Overall 0.87%-22.05% samples were positive for Avian influenza virus (AIV) Type A in Bangladesh (2, 3, 6, 8, 14, 23). AIV has been documented in migratory bird (3.93%), LBM chicken (7.06%), duck (1.68%-39.76%) (2, 3, 8, 23), pigeon (5.26%) (2), quail (8.5%)(3) and goose (9.09%) (8) of Bangladesh. Among chickens, AIV has been reported in broiler (12%-12.5%), layer (15%-62.5%) and local (0%-25%) chicken (8, 29). One study documented higher AI prevalence in hens (10.83%) in compare to cocks (8.65%) (14). AI was more prevalent in >34 weeks bird (12.80%) than 8-16 weeks birds (14). Avian influenza Type A virus was detected with Antigen test kit and reported, prevalence was high in Dhaka district and Gazipur district while lowest was reported in Mymensingh (0.0%) (29).

H5N1 antibodies has been documented at low level in wild birds (0.09%) of wetlands such as Tanguar Haor and Hakaluki Haor (23). A study reported 5% H5N1 seroprevalence in live bird market (LBM) worker (20) while another study documented no farm workers and bird market worker in positive for H5N1 in Bangladesh even though they had history of regular contact with sick and moribund poultry (19). About 2% seroconversion per year has been documented in poultry worker of Bangladesh (20).

Khatun et al. (2013) documented the AIV type A winter season sero-prevalence during December 2009-February 2012 period and documented highest rate in December 2009-February 2010 (43.8 9%) which followed by December 2010-February 2011 (38.50% ) and December 2011-February 2012 (34.8 3%). The seasonal prevalence of AIV type A from Dec’2009-Feb’2010 (26 .89%), Dec’2010-Feb’2011 (18.50%) and December 2011-February 2012 (18.33%) respectively (page 3). The overall sero-prevalence of AIV type A in three successive winter seasons was recorded as 39.76% (23). In Feni district, overall 0%-25% AIV type A seroprevalence has been documented at union level (14).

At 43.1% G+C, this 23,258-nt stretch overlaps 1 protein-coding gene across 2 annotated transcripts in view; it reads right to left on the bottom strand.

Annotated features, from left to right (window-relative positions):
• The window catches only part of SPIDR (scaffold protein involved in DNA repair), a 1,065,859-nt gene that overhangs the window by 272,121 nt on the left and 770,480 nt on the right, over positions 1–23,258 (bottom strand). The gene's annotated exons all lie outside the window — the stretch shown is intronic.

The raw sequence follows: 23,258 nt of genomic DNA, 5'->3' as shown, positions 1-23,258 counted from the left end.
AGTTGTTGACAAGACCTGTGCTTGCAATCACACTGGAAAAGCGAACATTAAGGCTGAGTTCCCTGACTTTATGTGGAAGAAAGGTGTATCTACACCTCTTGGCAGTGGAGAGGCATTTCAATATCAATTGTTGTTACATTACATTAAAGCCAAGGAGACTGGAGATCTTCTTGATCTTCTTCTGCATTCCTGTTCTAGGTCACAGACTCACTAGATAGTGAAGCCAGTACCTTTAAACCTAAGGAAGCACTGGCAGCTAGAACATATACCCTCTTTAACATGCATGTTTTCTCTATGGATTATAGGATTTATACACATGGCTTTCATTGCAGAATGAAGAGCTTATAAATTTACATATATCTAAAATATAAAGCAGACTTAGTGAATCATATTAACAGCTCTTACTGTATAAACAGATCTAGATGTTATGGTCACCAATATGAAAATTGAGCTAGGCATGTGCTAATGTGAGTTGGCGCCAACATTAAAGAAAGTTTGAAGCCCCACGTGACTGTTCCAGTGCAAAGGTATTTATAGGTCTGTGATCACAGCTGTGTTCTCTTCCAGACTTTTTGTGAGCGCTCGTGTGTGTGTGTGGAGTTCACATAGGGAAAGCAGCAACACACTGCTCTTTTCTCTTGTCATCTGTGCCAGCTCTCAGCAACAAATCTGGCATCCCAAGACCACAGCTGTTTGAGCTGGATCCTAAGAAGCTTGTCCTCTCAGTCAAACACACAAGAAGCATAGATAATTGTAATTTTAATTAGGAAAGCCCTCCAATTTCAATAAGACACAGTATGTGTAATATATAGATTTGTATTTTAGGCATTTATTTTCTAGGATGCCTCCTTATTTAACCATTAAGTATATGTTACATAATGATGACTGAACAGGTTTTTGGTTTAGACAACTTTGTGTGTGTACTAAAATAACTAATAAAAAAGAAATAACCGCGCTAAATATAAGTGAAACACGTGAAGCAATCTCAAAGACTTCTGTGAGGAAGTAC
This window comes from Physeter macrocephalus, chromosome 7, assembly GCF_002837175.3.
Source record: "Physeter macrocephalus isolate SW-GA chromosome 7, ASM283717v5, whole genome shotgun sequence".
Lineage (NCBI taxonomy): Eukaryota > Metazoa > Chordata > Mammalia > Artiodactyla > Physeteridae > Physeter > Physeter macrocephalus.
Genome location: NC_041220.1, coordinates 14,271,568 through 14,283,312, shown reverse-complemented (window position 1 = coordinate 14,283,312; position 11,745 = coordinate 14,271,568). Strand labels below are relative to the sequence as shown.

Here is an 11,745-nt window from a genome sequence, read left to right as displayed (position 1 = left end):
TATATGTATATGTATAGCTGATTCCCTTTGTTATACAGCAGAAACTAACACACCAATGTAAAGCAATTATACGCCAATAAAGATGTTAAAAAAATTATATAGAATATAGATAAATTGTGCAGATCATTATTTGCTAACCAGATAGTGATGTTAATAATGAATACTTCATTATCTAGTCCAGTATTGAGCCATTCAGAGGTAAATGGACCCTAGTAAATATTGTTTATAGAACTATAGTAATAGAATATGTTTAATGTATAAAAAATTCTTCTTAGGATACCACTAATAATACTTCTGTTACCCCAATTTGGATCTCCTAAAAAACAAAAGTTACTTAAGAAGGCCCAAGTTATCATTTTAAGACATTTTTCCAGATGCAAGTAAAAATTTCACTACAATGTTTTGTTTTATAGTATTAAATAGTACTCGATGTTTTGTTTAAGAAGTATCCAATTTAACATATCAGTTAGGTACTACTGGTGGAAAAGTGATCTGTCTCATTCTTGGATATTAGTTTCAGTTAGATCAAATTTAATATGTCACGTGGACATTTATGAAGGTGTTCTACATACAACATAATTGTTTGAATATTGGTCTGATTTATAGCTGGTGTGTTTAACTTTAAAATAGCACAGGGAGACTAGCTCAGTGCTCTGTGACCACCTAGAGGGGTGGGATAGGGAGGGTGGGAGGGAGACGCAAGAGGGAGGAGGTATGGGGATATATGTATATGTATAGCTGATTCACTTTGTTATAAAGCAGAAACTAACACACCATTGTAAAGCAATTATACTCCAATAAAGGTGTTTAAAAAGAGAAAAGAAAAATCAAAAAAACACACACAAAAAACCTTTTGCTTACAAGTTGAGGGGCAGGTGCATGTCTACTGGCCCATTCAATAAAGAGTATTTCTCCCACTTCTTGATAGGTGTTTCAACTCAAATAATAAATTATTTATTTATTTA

Co-infection (H5N1-H9N2) in poultry has been reported in Bangladesh (4, 6). For example, a study isolated 975 H9N2 and 66 H5N1 from a total of 19897 samples (4) while another study isolated H5N1 (92), H9N2 (734) and 62 other strain such as from 17,438 samples in Bangladesh (23). Of 22 avian influenza sample, a study identified 8 sample positive for H5N1, 4 samples positive for H7N9 and 10 samples positive for H9N2) positive samples (8). H10N7, H1N2, H1N3, H4N2, H3N6 and H3N8 has also been detected in duck population of Bangladesh (4, 23). Avian influenza virus Type A co-infected with new castle virus (9.90 %) has also been documented in Bangladesh (23).

Prevalence in other countries where epidemiology of the disease is likely to be similar:

Nasreen et al. (2013) H5N1 seroprevalence in bird market worker of Bangladesh study findings had similarities with Nigera, Indonesia and Vietnam study findings where no farm workers and bird market worker were found positive for H5N1 (19).

AI was more prevalent in >34 weeks poultry (12.80%) than 8-16 weeks poultry in Bangladesh (14). Similar pattern has been documented in duck of Nepal for example duck >1 year older was 2 times more seropositive to AI virus than duck <6 months. In Nepal, 27.2% [95% CI: 24.6–29.5] of ducks were positive for AIV. At individual duck level, the true prevalence and apparent prevalence were 27.2% and 26.1% while at farm level the true prevalence and apparent prevalence were 41.9% and 51.6%. AIV seroprevalence has been estimated for different duck farm: small (19.8%), medium (29.9%) and large (37.5%). Male duck (19.8%) was more seropositive than female duck (32,3%) (7).


In Bangladesh, Nasreen et al. (2015) estimated that “the H5N1 incidence: 7 cases per 100 bird worker–years and annual incidence 50 cases per 721 enlisted poultry workers” (20). Biswas et al. (2011) estimated the higher mortality rate in backyard chickens (0.0703/day) followed by broiler (0.0341/day), breeder (0.0215/day), layer (0.0179/day) and suggested that higher mortality in backyard chicken due to scavenging feeding and co-infection with other disease. In addition Biswas et al. (2011) stated that the findings did not provide evidence to the people faith that local chickens are less prone to H5N1 infection than hybrids chicken (30).


1.Islam MR. Global and local challenges in the control of avian influenza. 9th International Poultry Show & Seminar; Dhaka, Bangladesh: World Poultry Science Association-Bangladesh Branch; 2015. p. 5-14.

2.Rahman MH, Giasuddin M, Islam MR, Hasan M, Mahmud MS, Hoque MA, et al. Bio-molecular Diagnosis of Avian Influenza Virus from Different Species of Birds in Bangladesh. Immunology and Infectious Diseases. 2015 2015;3(1):7-10.

3.Shanmuganatham K, Feeroz MM, Jones-Engel L, Walker D, Alam S, Hasan M, et al. Genesis of avian influenza H9N2 in Bangladesh. Emerging Microbes & Infections. 2014 2014;3(12).